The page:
Geologists and Geophysists – What’s the Difference?
The differences between the practices of Geology and Geophysics are quickly diminishing, thanks to the emergence of...
The differences between the practices of Geology and Geophysics are quickly diminishing, thanks to the emergence of reservoir modelling in petroleum geoscience and ore reserve modelling in the mining disciplines. In fact there is convergence with Petroleum and Mining Engineering as well. All three disciplines use the same software for different reasons, and all three contribute to the development of an economic model for a particular prospect that is the basis for a bankable feasibility study, the need for teamwork and a common vocabulary has become a top priority.
Basically, the difference amongst the three professions is one of orientation. Geologists are concerned with discovery and delimitation of an economic mineral reserve in three dimensions. Geophysicists are concerned with establishing the form factor for a reserve, and contribute in determining whether or not there is continuity of the reserve between drill holes. They also contribute to reconnaissance level prospecting by conducting airborne gravity, magnetic and electromagnetic surveys of prospective regions. It is up to the geologists to drill the anomalies to find out if anything interesting is there.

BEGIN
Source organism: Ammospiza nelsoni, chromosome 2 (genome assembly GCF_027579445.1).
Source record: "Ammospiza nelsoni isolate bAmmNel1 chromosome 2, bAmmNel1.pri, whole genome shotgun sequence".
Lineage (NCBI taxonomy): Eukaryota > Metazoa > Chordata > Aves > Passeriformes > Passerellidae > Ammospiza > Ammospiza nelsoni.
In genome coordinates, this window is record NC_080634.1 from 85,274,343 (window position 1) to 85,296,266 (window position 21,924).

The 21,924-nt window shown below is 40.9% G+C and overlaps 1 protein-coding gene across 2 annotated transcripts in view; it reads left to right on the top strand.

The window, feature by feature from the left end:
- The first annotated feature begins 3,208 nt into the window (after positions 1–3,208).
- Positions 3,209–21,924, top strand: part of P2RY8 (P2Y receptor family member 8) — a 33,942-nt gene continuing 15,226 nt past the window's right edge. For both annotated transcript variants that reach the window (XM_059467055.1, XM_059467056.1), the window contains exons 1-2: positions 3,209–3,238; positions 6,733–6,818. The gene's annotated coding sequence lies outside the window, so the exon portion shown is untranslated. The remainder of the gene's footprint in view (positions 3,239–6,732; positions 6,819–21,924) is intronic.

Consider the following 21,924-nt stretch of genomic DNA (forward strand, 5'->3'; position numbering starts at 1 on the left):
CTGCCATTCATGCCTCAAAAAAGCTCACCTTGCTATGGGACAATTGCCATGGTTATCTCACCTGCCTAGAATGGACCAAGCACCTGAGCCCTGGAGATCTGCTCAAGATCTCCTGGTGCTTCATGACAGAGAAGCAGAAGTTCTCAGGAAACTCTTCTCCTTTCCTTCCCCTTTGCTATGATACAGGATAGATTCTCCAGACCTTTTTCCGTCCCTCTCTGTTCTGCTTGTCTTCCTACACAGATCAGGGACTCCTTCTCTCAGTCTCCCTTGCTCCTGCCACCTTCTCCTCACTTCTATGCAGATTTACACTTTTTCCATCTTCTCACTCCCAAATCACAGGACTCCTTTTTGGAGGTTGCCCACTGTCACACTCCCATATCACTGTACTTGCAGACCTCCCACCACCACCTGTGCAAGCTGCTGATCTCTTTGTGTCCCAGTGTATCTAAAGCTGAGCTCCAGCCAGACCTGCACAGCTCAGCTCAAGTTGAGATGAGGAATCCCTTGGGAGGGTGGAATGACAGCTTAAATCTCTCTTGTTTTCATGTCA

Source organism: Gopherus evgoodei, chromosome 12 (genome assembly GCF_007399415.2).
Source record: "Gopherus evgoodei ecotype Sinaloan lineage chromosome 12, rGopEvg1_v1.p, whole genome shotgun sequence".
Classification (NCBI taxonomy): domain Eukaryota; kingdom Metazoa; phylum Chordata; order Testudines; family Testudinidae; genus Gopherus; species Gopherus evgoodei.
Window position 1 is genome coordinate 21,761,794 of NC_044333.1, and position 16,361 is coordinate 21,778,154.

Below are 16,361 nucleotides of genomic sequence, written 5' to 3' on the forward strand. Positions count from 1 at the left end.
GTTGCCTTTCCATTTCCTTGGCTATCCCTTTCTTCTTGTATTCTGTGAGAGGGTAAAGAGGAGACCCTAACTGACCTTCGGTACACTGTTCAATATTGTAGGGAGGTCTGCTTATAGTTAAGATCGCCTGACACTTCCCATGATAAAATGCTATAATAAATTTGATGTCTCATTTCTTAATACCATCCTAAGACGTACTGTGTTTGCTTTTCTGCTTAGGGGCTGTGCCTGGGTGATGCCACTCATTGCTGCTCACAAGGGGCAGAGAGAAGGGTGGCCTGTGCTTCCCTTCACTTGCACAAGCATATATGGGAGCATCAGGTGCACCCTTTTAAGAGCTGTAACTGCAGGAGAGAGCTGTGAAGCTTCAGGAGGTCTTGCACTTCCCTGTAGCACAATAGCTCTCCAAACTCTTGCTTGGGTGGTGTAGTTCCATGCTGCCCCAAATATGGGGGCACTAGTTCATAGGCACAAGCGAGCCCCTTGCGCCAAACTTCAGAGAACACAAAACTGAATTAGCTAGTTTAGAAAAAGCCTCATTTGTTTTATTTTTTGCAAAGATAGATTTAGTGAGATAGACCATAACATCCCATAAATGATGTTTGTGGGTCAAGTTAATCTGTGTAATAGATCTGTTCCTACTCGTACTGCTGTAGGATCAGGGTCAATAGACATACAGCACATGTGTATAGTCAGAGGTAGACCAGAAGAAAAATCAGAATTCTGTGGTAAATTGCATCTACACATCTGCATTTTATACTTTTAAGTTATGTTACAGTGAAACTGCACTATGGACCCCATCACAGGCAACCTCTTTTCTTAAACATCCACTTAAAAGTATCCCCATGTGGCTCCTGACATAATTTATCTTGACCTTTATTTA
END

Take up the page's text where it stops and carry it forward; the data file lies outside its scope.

Once delimited, the discovery becomes an economic opportunity. Engineers are concerned with the details of exploitation of the mineral reserve and placement of a dollar value on the well or mine end product. All three must consult continuously through the project to ensure value for the investor dollar.
The nature of their work requires geophysicists to be concerned with more dimensions than either geologists or engineers. Geologists and engineers usually think in terms of the three spatial dimensions and time. Geologists must also be concerned with all scales from nanometres for primitive cells of naturally occurring minerals through to the age, size and characteristics of the solar system and the galaxy and how interaction of forces within and surrounding the earth have affected the deposition of rock units on earth over the past 3 gigayears. Engineers are concerned with more human scale projects and perhaps a 25 to 35 year project life span.
Geophysicists deal with the same spatial scales as the other two professions, but must consider (with full mathematical rigour) a world with the following dimensions:
- The usual 3 spatial dimensions
- Time on scales from the origin of the universe (~8 gigayears before the common era) to nanoseconds (4th dimension)
- Strength of materials and their mechanical properties (stresses, strains, moduli and their orientations) in both static and dynamic states of stress, which produces 81 possible physical states, all of which must be considered when planning and executing field surveys and interpretation of the resulting data (5th dimension)
- Hydrodynamics of constrained and unconstrained fluids in all three states (hides in the preceding 5 dimensions plus Newtonian physics, below)
- Chemistry of fluids (dissolved and suspended solids) and their materials properties (density, viscosity, pressure regime and temperature) and it influence on the mechanical properties of fluids, contained solids and bounding solids (hides in the same 6 dimensions as hydrodynamics)